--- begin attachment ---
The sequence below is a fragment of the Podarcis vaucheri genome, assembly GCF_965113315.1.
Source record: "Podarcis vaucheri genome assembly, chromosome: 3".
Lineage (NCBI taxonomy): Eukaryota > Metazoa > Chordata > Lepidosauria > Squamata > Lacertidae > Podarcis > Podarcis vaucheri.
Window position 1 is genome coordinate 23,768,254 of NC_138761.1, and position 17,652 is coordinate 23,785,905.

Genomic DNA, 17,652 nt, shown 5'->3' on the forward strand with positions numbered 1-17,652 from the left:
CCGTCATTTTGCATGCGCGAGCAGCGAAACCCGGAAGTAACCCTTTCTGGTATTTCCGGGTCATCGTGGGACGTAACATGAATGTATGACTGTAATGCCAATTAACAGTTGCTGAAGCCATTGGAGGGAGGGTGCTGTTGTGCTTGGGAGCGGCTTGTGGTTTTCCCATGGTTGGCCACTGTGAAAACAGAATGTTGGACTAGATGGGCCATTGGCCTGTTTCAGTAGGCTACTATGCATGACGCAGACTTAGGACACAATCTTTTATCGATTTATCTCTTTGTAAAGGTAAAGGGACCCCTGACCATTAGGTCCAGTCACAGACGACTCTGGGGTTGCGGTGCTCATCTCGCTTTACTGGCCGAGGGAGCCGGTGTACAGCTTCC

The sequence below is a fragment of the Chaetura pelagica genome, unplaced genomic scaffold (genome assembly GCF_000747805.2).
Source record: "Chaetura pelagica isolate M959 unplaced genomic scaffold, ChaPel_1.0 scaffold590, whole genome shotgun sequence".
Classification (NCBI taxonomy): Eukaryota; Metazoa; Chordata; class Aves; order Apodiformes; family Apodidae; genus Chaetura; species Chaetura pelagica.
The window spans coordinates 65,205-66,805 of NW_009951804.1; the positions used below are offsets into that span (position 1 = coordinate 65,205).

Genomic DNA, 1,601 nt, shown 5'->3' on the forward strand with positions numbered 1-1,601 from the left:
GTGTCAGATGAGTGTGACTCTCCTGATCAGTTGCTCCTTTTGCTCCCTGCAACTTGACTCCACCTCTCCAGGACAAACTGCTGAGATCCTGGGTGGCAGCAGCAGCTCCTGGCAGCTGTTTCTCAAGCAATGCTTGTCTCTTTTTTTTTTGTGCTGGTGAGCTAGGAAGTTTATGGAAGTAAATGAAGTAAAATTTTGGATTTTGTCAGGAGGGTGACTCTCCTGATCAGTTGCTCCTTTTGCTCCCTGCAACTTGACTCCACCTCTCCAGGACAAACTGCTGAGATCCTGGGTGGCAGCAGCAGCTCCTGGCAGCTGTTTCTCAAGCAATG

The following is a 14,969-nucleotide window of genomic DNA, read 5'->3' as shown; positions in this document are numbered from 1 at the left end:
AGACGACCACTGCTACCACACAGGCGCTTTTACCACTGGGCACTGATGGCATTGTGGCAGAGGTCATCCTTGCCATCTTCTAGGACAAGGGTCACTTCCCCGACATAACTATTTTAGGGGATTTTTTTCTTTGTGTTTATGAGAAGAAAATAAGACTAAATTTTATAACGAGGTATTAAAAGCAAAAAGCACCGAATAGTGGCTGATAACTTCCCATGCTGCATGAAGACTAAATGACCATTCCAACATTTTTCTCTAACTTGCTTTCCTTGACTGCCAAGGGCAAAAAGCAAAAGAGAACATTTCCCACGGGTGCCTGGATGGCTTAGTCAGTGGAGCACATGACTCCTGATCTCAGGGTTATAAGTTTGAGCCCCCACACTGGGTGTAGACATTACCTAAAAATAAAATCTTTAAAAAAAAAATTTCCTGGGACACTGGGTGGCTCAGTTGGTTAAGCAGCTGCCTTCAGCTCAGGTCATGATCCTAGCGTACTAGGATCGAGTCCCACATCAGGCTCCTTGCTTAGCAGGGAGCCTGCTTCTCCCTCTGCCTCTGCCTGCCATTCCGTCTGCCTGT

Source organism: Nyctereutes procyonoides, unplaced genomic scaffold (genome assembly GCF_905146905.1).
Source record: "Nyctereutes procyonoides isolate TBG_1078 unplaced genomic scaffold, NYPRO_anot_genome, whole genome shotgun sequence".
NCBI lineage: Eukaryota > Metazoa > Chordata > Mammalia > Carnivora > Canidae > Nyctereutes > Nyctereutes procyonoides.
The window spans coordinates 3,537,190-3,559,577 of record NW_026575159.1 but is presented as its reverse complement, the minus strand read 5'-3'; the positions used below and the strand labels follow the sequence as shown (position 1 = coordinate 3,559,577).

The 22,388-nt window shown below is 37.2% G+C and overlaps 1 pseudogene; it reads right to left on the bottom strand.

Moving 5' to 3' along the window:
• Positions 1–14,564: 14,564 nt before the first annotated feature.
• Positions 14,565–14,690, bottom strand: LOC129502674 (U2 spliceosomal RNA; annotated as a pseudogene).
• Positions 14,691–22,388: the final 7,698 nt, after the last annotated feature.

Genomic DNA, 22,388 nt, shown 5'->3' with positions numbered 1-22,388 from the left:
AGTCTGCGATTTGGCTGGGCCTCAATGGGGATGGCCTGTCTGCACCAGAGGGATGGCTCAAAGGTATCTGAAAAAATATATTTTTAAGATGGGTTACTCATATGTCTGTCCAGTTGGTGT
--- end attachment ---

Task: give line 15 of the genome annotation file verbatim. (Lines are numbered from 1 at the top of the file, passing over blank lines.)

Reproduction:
Source organism: Nyctereutes procyonoides, unplaced genomic scaffold (genome assembly GCF_905146905.1).